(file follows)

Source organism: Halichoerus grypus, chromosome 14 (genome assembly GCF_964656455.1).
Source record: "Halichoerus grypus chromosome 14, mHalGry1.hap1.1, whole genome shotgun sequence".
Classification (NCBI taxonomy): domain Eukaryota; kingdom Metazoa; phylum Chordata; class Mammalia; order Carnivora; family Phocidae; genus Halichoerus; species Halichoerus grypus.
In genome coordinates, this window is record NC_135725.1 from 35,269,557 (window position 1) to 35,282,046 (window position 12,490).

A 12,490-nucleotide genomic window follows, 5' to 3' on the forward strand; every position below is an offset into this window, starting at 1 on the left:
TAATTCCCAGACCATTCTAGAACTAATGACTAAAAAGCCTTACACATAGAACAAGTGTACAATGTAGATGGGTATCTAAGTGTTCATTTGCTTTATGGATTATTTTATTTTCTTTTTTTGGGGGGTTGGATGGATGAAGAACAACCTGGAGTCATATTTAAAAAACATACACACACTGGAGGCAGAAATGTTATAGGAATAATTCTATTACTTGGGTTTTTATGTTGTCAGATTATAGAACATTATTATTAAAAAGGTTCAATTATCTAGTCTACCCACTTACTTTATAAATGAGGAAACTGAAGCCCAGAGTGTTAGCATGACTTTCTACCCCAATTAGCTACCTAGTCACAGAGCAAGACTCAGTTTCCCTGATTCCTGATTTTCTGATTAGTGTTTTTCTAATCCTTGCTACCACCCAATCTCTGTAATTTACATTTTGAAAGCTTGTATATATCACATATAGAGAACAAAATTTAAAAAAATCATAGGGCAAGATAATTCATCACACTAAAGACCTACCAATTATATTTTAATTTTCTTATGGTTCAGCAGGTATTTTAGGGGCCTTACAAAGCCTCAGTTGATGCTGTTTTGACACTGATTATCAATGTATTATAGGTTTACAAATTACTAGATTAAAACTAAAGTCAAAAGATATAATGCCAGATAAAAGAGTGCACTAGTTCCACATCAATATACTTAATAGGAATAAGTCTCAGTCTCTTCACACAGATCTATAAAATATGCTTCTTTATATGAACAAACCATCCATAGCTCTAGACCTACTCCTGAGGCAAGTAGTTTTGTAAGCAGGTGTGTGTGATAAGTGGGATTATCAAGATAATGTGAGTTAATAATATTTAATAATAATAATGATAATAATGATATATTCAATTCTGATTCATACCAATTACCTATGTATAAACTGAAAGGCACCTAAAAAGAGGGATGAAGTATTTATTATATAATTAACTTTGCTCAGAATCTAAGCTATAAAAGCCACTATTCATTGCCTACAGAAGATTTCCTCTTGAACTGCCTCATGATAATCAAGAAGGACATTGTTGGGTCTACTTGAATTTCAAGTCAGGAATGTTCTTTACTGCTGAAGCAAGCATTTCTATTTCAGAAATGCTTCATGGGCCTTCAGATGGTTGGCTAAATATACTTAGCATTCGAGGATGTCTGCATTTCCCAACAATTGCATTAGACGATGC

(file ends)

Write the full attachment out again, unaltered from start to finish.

Source organism: Halichoerus grypus, chromosome 14 (genome assembly GCF_964656455.1).
Source record: "Halichoerus grypus chromosome 14, mHalGry1.hap1.1, whole genome shotgun sequence".
Classification (NCBI taxonomy): domain Eukaryota; kingdom Metazoa; phylum Chordata; class Mammalia; order Carnivora; family Phocidae; genus Halichoerus; species Halichoerus grypus.
In genome coordinates, this window is record NC_135725.1 from 35,269,557 (window position 1) to 35,282,046 (window position 12,490).

A 12,490-nucleotide genomic window follows, 5' to 3' on the forward strand; every position below is an offset into this window, starting at 1 on the left:
TAATTCCCAGACCATTCTAGAACTAATGACTAAAAAGCCTTACACATAGAACAAGTGTACAATGTAGATGGGTATCTAAGTGTTCATTTGCTTTATGGATTATTTTATTTTCTTTTTTTGGGGGGTTGGATGGATGAAGAACAACCTGGAGTCATATTTAAAAAACATACACACACTGGAGGCAGAAATGTTATAGGAATAATTCTATTACTTGGGTTTTTATGTTGTCAGATTATAGAACATTATTATTAAAAAGGTTCAATTATCTAGTCTACCCACTTACTTTATAAATGAGGAAACTGAAGCCCAGAGTGTTAGCATGACTTTCTACCCCAATTAGCTACCTAGTCACAGAGCAAGACTCAGTTTCCCTGATTCCTGATTTTCTGATTAGTGTTTTTCTAATCCTTGCTACCACCCAATCTCTGTAATTTACATTTTGAAAGCTTGTATATATCACATATAGAGAACAAAATTTAAAAAAATCATAGGGCAAGATAATTCATCACACTAAAGACCTACCAATTATATTTTAATTTTCTTATGGTTCAGCAGGTATTTTAGGGGCCTTACAAAGCCTCAGTTGATGCTGTTTTGACACTGATTATCAATGTATTATAGGTTTACAAATTACTAGATTAAAACTAAAGTCAAAAGATATAATGCCAGATAAAAGAGTGCACTAGTTCCACATCAATATACTTAATAGGAATAAGTCTCAGTCTCTTCACACAGATCTATAAAATATGCTTCTTTATATGAACAAACCATCCATAGCTCTAGACCTACTCCTGAGGCAAGTAGTTTTGTAAGCAGGTGTGTGTGATAAGTGGGATTATCAAGATAATGTGAGTTAATAATATTTAATAATAATAATGATAATAATGATATATTCAATTCTGATTCATACCAATTACCTATGTATAAACTGAAAGGCACCTAAAAAGAGGGATGAAGTATTTATTATATAATTAACTTTGCTCAGAATCTAAGCTATAAAAGCCACTATTCATTGCCTACAGAAGATTTCCTCTTGAACTGCCTCATGATAATCAAGAAGGACATTGTTGGGTCTACTTGAATTTCAAGTCAGGAATGTTCTTTACTGCTGAAGCAAGCATTTCTATTTCAGAAATGCTTCATGGGCCTTCAGATGGTTGGCTAAATATACTTAGCATTCGAGGATGTCTGCATTTCCCAACAATTGCATTAGACGATGC